Identification of copy number variants in whole-genome data using Reference Coverage Profiles
- 1Institute for Systems Biology, Seattle, WA, USA
- 2Inova Translational Medicine Institute, Inova Health System, Falls Church, VA, USA
The identification of DNA copy numbers from short-read sequencing data remains a challenge for both technical and algorithmic reasons. The raw data for these analyses are measured in tens to hundreds of gigabytes per genome; transmitting, storing, and analyzing such large files is cumbersome, particularly for methods that analyze several samples simultaneously. We developed a very efficient representation of depth of coverage (150–1000× compression) that enables such analyses. Current methods for analyzing variants in whole-genome sequencing (WGS) data frequently miss copy number variants (CNVs), particularly hemizygous deletions in the 1–100 kb range. To fill this gap, we developed a method to identify CNVs in individual genomes, based on comparison to joint profiles pre-computed from a large set of genomes. We analyzed depth of coverage in over 6000 high quality (>40×) genomes. The depth of coverage has strong sequence-specific fluctuations only partially explained by global parameters like %GC. To account for these fluctuations, we constructed multi-genome profiles representing the observed or inferred diploid depth of coverage at each position along the genome. These Reference Coverage Profiles (RCPs) take into account the diverse technologies and pipeline versions used. Normalization of the scaled coverage to the RCP followed by hidden Markov model (HMM) segmentation enables efficient detection of CNVs and large deletions in individual genomes. Use of pre-computed multi-genome coverage profiles improves our ability to analyze each individual genome. We make available RCPs and tools for performing these analyses on personal genomes. We expect the increased sensitivity and specificity for individual genome analysis to be critical for achieving clinical-grade genome interpretation.
Deletions, duplications and other copy number variations (CNVs) are important components of genomic structural variation (SV), which need to be assessed when studying individual genomes in a personal or clinical context. Accurate identification of DNA copy numbers from short-read sequencing data remains a challenge (Teo et al., 2012) for a variety of reasons, including the voluminous file sizes, the short-read lengths, and insert sizes relative to the length of interspersed repeats, sequence-specific biases, and the lack of quality control standards.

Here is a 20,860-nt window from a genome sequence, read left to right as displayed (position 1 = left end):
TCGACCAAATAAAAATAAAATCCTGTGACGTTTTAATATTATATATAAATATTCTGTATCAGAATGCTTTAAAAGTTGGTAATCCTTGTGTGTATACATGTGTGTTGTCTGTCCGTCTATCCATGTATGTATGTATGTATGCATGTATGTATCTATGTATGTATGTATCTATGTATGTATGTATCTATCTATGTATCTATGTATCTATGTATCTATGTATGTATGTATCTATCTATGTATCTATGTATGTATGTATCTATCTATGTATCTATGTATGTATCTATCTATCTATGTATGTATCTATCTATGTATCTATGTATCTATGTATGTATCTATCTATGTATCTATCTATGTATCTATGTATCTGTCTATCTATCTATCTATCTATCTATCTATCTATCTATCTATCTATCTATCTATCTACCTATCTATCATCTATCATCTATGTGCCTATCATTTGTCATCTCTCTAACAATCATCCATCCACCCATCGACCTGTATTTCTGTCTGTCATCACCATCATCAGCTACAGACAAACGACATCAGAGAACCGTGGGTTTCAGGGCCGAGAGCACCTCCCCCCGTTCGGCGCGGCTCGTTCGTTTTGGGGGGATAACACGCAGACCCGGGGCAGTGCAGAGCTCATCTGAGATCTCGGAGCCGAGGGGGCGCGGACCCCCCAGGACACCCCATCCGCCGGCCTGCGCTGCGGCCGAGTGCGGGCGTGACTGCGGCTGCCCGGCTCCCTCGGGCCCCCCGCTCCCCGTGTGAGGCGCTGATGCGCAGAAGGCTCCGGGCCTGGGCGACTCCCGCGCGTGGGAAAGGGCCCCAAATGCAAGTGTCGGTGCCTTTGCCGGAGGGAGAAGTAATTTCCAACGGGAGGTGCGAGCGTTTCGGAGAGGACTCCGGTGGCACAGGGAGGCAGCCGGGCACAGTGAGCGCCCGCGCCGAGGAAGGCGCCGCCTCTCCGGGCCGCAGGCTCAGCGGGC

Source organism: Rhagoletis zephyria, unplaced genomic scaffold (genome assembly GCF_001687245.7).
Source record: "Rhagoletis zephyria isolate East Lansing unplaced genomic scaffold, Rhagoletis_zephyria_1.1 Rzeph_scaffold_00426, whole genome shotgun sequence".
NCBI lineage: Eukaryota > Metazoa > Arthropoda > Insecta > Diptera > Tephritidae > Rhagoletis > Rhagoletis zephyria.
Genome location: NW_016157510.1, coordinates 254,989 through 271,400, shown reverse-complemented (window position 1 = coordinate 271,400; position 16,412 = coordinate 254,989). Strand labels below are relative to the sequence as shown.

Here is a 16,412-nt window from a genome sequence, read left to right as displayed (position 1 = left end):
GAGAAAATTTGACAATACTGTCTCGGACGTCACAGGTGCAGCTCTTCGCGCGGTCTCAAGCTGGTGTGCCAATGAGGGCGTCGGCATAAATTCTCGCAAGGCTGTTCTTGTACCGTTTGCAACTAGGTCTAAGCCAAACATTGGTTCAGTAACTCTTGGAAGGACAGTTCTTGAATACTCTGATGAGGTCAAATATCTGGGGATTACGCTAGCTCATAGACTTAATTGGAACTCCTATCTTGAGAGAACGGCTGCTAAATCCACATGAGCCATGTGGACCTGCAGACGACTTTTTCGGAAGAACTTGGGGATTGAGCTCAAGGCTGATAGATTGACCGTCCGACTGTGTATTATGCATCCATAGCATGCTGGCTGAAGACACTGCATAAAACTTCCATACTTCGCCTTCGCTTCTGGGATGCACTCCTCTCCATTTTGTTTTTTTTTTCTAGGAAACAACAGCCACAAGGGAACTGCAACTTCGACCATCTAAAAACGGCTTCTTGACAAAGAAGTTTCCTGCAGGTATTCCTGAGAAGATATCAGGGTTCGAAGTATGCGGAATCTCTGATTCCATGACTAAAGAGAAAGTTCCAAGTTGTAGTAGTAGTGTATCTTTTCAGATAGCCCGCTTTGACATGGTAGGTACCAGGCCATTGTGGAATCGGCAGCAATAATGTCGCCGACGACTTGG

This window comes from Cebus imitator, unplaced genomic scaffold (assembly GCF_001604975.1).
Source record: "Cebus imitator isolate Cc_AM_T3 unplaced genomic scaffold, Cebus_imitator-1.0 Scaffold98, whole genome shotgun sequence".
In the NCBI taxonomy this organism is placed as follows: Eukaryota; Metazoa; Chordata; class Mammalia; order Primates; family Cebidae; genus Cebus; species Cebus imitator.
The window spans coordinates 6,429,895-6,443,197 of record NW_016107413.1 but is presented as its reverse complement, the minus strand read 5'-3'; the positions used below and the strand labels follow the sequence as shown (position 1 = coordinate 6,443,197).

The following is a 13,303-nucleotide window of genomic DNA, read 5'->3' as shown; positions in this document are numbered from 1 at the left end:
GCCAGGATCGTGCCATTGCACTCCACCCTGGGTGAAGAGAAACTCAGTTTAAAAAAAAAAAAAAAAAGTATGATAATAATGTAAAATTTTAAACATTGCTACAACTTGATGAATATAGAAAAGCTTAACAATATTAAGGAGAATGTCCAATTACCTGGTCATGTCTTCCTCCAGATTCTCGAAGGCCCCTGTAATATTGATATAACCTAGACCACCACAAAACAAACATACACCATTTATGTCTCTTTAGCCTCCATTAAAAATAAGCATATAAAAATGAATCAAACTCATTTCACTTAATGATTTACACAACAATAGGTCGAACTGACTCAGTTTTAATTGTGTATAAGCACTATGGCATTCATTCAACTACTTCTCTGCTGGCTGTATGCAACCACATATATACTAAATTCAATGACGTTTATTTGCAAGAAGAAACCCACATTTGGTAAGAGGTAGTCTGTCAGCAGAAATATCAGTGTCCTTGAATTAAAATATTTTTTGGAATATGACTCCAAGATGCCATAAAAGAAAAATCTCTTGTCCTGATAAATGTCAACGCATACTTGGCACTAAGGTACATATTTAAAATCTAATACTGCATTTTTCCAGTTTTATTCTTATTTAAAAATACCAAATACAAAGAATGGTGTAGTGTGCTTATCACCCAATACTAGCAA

Many tools have been developed for detecting CNVs from “second generation” short-read re-sequencing data, based on one or more of four signal detection methods: (1) read pair or paired end mapping (Chen et al., 2009; Korbel et al., 2009; Quinlan et al., 2010; Chiara et al., 2012; Krishnan et al., 2012; Marschall et al., 2012; Yasuda et al., 2012), (2) split-read mapping (Ye et al., 2009; Wang et al., 2011; Zhang et al., 2011; Emde et al., 2012; Karakoc et al., 2012; Schröder et al., 2014), (3) read depth analysis (Chiang et al., 2009; Xie and Tammi, 2009; Yoon et al., 2009; Ivakhno et al., 2010; Zhang et al., 2010; Abyzov et al., 2011; Magi et al., 2011; Miller et al., 2011; Xi et al., 2011; Klambauer et al., 2012; Szatkiewicz et al., 2013; Wang et al., 2013; Nguyen et al., 2014), and (4) de novo assembly (Nijkamp et al., 2012; Chen et al., 2014; Rizk et al., 2014). Assembly approaches, however, tend to function as verification methods rather than discovery tools.
Read-pair algorithms consider discordant pairs of reads, or pairs that diverge from the expected size or orientation. They then cluster these reads into independent events and apply quality filters. The methods differ mostly in how they cluster discordant reads, but also in the filtering steps. In an effort to improve sensitivity, some methods also include ambiguously mapped reads. Called soft clustering, these approaches assign the ambiguous reads to a mapping that then clusters with an event. Tools that employ this method include HYDRA (Quinlan et al., 2010), VariationHunter (Hormozdiari et al., 2010), and GASVPro (Sindi et al., 2012). A few tools, such as ChopSticks (Yasuda et al., 2012) and CLEVER (Marschall et al., 2012) also consider concordant reads in order to refine breakpoint locations.